The new park behind the Charleston County Courthouse is named to honor a late county councilman who helped ensure that Broad and Meeting streets remained the Four Corners of Law in reality -- not just in local lore.
But the park does a lot more than that.
It also heals one of the city's last gaping wounds from Hurricane Hugo.
And its design subtly recognizes the varied complexities of more than two centuries of Charleston history.
This public space has been more than two decades in the making. Its story began in 1989, when Hugo ripped the roof off the courthouse, triggering an extensive debate about how to fix it.
Restoring the courthouse to its 1792 appearance -- and tearing down its 20th century additions -- opened up the land for this new park but also meant the county needed a sizable judicial center nearby for more courtroom space.
After the new judicial center opened in 2002, this area remained a construction site as the O.T. Wallace Office Building was fixed up just to the north. Once that work was done, the new judicial center's leaks and other flaws appeared.
As contractors returned to the site to make those extensive repairs, this highly visible area would remain an eyesore.
Until this year.
The new park was built by Wildwood Contractors and designed by Bryan Whitley, an architect with the county's Capital Projects division and landscape architect Joel Evans with the county's Planning Department.
They did what good designers often do: They listened to a lot of people.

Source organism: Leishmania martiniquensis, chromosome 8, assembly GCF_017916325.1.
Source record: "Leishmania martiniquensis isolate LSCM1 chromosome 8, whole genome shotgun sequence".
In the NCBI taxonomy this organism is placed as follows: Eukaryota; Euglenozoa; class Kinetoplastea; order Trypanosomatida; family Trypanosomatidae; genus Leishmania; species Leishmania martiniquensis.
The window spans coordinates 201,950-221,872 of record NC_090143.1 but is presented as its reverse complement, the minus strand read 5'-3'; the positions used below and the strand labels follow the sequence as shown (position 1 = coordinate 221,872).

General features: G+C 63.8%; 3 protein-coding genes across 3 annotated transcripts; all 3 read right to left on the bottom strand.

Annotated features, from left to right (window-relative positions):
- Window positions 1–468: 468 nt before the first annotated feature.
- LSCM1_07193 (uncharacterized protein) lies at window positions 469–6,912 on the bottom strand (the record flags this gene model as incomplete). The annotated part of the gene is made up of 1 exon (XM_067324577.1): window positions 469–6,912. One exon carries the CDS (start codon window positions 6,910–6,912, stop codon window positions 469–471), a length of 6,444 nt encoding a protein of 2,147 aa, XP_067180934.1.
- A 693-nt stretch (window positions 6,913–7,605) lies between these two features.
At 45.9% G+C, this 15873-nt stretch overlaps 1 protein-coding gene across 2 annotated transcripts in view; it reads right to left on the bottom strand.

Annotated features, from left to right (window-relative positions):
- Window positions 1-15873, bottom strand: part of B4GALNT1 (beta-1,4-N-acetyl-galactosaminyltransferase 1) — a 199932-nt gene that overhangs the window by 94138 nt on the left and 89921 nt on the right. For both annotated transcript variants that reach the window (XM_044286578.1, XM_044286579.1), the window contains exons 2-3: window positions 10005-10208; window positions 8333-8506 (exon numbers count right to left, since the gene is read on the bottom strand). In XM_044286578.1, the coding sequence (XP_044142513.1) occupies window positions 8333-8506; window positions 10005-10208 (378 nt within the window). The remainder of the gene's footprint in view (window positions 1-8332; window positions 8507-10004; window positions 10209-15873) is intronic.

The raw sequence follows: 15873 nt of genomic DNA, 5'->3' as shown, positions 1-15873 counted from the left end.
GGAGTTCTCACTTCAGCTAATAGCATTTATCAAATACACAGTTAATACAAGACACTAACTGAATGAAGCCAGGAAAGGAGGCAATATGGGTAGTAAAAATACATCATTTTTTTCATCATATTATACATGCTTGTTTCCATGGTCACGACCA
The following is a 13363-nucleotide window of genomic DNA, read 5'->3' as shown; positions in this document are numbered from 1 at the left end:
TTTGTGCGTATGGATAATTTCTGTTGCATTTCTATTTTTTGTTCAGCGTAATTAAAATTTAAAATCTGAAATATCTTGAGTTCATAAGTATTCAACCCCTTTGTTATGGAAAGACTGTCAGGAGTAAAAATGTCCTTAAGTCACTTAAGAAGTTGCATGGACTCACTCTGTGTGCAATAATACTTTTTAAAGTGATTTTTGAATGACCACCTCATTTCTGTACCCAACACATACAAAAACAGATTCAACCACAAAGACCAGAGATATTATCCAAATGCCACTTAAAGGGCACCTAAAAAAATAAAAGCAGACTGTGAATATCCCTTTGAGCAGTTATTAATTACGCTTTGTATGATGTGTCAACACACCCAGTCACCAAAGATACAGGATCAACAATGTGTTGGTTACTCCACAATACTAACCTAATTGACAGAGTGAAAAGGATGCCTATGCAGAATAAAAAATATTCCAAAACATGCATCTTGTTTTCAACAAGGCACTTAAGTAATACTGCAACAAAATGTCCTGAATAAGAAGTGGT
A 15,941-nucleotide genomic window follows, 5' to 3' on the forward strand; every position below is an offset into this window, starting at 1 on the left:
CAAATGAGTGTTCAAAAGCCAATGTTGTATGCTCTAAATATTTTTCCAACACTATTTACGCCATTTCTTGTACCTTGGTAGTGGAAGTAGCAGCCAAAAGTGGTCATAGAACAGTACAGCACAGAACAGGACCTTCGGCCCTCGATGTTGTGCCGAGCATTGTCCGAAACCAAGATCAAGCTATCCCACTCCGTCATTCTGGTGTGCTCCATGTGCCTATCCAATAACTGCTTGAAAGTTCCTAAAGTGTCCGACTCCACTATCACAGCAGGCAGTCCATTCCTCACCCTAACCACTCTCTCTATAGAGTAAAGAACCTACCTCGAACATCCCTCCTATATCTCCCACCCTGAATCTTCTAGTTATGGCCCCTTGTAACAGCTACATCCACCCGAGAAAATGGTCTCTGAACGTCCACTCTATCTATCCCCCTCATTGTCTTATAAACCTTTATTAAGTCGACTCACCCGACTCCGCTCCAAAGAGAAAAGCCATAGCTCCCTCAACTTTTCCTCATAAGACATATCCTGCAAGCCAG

Preservationists urged them to recreate courtyard square, an L-shaped street running north and west of the historic courthouse. But like some old streets within the College of Charleston campus, it's made of brick and limited only to pedestrians (though fire trucks can remove the bollards and drive on the street during emergencies).
Preservationists also urged the county to explore the archaeological remains behind the courthouse, and so this new park is really two parks.
Directly behind the courthouse is a simple, grassy yard with the brick outlines of the old privies and housekeeper's building that once existed on the site.
Closer to the O.T. Wallace Building, the park offers a more shaded area with seating around a brick courtyard. And a new plaque in the ground carries the names of the 53 Quakers whose bodies were reinterred here in the 1970s when the county built a parking garage on top of their cemetery.
"We wanted to do the right thing in recognizing the Quakers," Whitley says.
But part of this courtyard's fence was moved west, behind the courthouse, so this public space would have a more unified look along Meeting Street -- much like Washington Park across the street.
Meanwhile, this courtyard continues to feature a large memorial to L. Mendel Rivers, the influential 20th century congressman who helped build up the Navy's presence in Charleston.
"There's nothing here that shouldn't be here," Evans says.
Like many new parks, it will improve with time as its two live oaks mature and provide more shade, and as the azaleas grow and hide the mechanical lines running along the base of the Blake Tenement Building.
The park is named for the Barrett Lawrimore because the former council chairman navigated the contentious debate about keeping the courts downtown versus moving them out. Lawrimore died in October 2004.
They stayed, and the downtown is a more vital, interesting place as a result.
The new park is handsome, but not fancy, and maybe that's why Lawrimore's name fits on it so well. He was a straightforward, no-frills sort of guy.
"He would love this park," his widow, Marilyn, said at the groundbreaking. "because he liked to plant things and see them grow. Agriculture was his thing."